2015 BMW 228i M Spec
John Goreham's picture

Track drive reveals excellent balance of the 2015 BMW 228i

Our second track experience in the 2015 BMW 228i confirms our first impressions. This car is a star.

Earlier this year we had the chance to sample the 2015 BMW 228i on an autocross course set up by BMW. We called the car “the only real BMW left” and also did a story highlighting the fun attendees had at that event driving the car like they stole it. This week we drove the BMW 228i with the "M" options package on the road course at Monticello Motor Club and fell in love all over again.

Read More: The 2014 BMW 228i is the only real BMW left

Driving the BMW 228i On-Track
What makes this car great is its balance. It is totally neutral in corners. I didn’t feel any understeer and the car seemed to turn in sharply. I liked the steering. The car felt light and nimble, particularly in quick right-left turns, like the one shortly after the top of Monticello’s back straight. The car darts from side to side without any effort. The car is just tossable.

The brakes were powerful, and the car seemed to have plenty of grip from the summer-only performance tires it was wearing. Better, the car didn’t feel like it would break way in a snap, but rather predictably. It was more fun to drive than the M3 in this respect.

Coming out of a corner, the 240 horsepower, 2-liter, turbocharged engine has great pull, but it will run out of breath given enough of a stretch on a racetrack. This is the opposite of the M3 which is like a Saturn V rocket and seems to have more torque than it can put to use. The transmission was in automatic during my drive, and the car did a good job of being in the right gear. If I had more laps to turn I would have used the paddle shifters, but didn’t. That will be my excuse to argue for more track time if I get the chance!

See More: What was it about the 2014 BMW 228i that made this woman smile?

The rear-drive 228i is BMW’s most balanced car in the 2-Series according to a BMW employee we spoke to. Although the 235i has more power than the 228i, it is heavier in the nose. During my drive, the 228i’s power seemed to be fully in use only during the couple long straights on-track. More power would be nice, but not at any cost in cornering or stopping ability. Oh, and then there is that annoying issue of money.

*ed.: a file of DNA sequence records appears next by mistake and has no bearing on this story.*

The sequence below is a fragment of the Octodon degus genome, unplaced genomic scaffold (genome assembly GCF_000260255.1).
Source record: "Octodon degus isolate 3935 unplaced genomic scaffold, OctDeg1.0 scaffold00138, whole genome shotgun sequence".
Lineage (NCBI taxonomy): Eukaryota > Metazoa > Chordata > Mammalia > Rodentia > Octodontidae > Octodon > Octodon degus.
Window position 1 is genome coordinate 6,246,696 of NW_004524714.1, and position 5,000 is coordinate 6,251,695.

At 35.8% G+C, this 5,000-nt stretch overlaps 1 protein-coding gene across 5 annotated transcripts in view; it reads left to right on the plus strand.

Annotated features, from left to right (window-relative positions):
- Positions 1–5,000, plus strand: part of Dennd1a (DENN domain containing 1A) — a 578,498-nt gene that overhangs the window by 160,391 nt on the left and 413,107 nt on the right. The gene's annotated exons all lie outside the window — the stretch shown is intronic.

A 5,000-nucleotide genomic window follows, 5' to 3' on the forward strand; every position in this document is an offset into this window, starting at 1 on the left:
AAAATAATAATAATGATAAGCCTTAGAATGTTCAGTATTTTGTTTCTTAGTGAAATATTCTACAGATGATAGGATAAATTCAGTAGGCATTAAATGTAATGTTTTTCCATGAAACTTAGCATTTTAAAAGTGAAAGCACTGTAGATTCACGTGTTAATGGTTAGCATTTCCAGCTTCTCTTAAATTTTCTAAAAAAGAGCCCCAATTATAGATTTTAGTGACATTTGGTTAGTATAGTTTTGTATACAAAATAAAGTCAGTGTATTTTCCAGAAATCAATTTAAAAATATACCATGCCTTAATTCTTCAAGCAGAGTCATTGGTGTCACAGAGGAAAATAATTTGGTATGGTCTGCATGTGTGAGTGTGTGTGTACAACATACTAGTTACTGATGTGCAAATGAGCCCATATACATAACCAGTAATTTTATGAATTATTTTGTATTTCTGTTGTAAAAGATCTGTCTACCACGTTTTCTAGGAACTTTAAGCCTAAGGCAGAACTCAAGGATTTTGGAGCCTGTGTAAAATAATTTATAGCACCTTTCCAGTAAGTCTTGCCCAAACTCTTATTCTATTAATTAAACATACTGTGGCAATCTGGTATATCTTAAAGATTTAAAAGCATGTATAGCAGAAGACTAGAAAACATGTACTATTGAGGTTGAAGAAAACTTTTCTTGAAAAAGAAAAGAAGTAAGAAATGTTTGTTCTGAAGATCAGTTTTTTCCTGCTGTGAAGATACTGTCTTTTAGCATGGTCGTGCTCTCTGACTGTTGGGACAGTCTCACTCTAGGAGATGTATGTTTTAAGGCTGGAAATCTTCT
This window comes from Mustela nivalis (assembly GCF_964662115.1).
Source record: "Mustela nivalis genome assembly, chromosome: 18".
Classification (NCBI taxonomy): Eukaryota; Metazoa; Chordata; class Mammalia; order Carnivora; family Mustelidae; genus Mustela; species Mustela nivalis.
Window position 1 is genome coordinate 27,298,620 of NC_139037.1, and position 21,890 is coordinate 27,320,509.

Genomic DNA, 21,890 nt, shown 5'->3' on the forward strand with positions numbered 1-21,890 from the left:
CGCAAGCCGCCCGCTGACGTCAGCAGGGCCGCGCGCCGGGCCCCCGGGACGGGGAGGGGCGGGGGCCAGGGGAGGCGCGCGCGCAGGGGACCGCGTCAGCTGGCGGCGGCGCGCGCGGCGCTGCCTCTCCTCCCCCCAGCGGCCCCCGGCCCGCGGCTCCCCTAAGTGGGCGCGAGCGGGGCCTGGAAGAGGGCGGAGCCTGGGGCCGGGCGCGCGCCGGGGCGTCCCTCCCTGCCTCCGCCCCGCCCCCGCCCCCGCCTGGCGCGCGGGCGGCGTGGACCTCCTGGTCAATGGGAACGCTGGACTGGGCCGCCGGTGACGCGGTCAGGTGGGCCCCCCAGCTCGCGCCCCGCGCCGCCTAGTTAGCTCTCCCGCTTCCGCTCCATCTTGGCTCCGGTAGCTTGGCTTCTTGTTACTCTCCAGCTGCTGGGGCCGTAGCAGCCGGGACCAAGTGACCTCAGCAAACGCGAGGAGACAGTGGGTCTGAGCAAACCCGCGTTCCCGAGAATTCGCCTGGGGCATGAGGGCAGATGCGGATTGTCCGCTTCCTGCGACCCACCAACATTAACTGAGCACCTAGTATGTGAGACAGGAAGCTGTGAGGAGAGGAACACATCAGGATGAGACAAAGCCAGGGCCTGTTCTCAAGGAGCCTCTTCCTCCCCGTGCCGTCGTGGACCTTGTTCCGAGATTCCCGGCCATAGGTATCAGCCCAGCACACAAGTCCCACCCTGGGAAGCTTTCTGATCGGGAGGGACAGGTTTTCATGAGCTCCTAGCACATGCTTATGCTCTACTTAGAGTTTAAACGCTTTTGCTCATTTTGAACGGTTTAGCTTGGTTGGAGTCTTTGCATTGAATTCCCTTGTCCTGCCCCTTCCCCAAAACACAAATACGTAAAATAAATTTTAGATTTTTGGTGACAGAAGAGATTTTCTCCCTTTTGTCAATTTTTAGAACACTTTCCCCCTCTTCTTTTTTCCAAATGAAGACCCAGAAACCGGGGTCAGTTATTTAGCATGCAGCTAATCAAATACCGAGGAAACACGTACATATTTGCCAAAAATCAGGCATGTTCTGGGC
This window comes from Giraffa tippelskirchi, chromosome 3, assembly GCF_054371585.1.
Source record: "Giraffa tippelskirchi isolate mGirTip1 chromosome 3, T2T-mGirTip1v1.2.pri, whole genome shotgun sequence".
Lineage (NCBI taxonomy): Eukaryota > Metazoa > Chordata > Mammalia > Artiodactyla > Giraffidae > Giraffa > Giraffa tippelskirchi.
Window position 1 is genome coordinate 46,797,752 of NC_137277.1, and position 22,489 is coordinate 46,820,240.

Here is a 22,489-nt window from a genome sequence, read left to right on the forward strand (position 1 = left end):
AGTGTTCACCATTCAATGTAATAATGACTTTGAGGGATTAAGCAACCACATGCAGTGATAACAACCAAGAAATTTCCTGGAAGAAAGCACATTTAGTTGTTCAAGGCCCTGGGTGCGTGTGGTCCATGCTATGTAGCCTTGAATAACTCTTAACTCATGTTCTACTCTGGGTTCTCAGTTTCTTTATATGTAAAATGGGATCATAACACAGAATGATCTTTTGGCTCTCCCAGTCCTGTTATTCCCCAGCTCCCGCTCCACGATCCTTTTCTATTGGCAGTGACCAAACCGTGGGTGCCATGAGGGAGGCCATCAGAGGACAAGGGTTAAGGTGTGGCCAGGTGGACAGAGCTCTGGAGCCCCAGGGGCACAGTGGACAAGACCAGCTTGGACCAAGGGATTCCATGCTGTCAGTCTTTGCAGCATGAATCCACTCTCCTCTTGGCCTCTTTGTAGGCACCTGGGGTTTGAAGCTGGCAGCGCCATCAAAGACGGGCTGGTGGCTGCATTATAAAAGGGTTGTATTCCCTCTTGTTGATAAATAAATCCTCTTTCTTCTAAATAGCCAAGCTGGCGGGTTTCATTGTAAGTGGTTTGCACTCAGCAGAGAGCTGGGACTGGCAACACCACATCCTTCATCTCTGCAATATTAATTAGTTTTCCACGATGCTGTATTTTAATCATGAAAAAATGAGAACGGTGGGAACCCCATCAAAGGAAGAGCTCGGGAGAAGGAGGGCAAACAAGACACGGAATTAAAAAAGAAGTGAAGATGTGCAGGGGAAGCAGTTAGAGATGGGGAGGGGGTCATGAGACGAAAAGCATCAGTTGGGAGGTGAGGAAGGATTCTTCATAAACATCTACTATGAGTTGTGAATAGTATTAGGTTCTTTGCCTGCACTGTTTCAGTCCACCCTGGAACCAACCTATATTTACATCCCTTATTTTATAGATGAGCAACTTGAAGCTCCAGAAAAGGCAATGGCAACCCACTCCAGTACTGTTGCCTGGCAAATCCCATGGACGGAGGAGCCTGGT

Practical Considerations of the BMW 228i
The 2015 BMW 228i seems like a bargain at first. It “starts at” just $33K. However, if you want the important M package go-fast bits our car had, plan on adding about $2,200 more. If you want your BMW to have the amenities that you would find in a $30K Asian sedan of this size or larger like heated seats, a moonroof, paint that is not basic black or white, leather seats (as opposed to Sensatec), a rear view camera, and keyless entry plan on adding about $7,000 more. Configured with the options you will want to make this an entry-premium car, the 228i is about $45,000. So it’s your choice; a stripped down car with the go fast stuff and “vinyl” seats and no Nav for $35,200, or an entry-premium GT car for $45K. Go for choice two, and suddenly a much more powerful and larger Lexus RC 350 with similar content is within reach.

Those looking to get into a true rear-wheel drive German sports coupe with outstanding handling, and a capable engine would do well to start here. Having just tested an Audi A3 sedan with its AWD adapted from a front wheel drive platform, I can say that the feeling is night and day different. This BMW 228i has the stuff everyone talks fondly about in a compact German touring car. Things are changing in the compact, entry level German car world. Be sure you get the real thing.

Please note: Main Story photo by John Goreham is not form the Monticello event.

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